Ok back to our gym example. Say that you want to give people 24 hour access to your gym and don’t want to have employees working the front desk at 4 AM to give people access. You could install a card reader at the door and then give out keycards that your gym members could swipe or hold up to it that allows them access. Once they pay (sign in with password), you give them a card (token) that they can come back with and you don’t have to look up on the sheet (database) whether or not they have access.

In this case the gym members (users) have all the information about whether or not they have access in the form of their cards (tokens), and the gym (server) simply validates the card when the member wants access. As a bonus, the local pool (a different website) has a card reader and a program that allows anybody who is a gym member to go swimming there. Members simply need to bring their cards (tokens). This is like OAuth/OAuth2 and signing in to websites using Google/Facebook/Twitter.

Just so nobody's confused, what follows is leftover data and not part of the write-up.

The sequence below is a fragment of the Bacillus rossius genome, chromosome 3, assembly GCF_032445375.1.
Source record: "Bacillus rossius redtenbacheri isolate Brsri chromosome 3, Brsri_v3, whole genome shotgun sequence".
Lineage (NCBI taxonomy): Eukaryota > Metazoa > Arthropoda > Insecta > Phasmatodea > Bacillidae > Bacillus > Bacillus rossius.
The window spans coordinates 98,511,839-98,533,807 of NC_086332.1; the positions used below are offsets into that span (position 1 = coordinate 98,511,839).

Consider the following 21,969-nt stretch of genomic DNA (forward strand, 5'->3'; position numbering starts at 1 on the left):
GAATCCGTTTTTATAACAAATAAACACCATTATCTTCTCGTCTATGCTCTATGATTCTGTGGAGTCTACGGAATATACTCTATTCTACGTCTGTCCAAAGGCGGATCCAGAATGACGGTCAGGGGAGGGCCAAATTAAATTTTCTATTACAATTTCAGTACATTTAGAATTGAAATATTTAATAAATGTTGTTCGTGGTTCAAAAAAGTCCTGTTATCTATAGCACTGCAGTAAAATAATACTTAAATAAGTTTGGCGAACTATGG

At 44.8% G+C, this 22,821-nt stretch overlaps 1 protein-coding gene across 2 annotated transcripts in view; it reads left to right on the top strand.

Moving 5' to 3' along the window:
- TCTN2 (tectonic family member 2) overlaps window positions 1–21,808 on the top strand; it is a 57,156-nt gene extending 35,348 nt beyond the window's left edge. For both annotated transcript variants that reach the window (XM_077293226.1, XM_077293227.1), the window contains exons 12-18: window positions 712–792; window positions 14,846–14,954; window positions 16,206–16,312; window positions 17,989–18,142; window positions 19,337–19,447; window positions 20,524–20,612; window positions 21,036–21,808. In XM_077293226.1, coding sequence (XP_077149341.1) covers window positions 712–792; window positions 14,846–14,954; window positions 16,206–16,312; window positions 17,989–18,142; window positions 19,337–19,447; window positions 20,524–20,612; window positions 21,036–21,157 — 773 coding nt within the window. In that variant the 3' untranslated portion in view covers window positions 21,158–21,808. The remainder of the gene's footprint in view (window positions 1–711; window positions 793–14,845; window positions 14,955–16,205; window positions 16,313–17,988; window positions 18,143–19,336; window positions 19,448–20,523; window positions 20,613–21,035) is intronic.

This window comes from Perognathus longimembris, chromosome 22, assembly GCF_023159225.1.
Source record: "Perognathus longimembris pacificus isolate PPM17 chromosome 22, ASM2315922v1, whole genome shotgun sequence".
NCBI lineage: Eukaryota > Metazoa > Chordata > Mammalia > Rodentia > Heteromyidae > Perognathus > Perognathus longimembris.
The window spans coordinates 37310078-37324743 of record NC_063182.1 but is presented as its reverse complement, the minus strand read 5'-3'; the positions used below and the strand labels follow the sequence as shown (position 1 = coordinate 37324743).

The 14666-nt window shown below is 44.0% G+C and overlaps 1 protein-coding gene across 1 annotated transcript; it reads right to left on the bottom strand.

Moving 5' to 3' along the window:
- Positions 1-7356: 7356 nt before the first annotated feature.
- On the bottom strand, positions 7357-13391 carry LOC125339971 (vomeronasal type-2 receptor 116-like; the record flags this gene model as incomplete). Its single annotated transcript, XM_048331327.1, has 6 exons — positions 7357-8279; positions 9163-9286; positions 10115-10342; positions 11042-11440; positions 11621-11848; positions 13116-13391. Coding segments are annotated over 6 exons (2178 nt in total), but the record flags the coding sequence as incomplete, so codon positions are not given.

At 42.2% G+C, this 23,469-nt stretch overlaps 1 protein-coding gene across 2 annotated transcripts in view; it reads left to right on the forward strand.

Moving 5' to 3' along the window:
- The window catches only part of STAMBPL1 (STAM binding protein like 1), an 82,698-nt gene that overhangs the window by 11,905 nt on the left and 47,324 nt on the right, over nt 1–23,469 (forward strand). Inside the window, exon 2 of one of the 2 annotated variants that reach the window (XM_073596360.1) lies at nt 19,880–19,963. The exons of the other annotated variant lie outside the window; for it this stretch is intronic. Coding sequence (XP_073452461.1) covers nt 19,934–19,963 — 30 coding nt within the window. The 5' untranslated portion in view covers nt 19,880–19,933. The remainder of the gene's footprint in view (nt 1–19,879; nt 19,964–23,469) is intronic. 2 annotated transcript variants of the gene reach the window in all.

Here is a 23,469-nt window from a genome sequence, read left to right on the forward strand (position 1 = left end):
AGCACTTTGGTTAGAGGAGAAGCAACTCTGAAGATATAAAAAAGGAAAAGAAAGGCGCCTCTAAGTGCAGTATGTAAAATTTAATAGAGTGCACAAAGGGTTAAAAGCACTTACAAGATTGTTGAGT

A Model For Understanding

Hopefully this gym membership model helped you understand the difference between token based authentication and session based authentication. If you want to learn more about specific implementation details, checkout some of the links below. And if you like what you read, sign up for my email list.

Getting to Know TED and Mojo

*Disclaimer: This tutorial is assuming that you have some basic knowledge of computers, programming and programming lingo. If you do, but something is still unclear, shoot me an email and I will be happy to help you out.

If you followed the instructions in the previous part of the tutorial you should have Monkey-X installed and be able to open up the default IDE that comes with it, TED. Which should look something like this.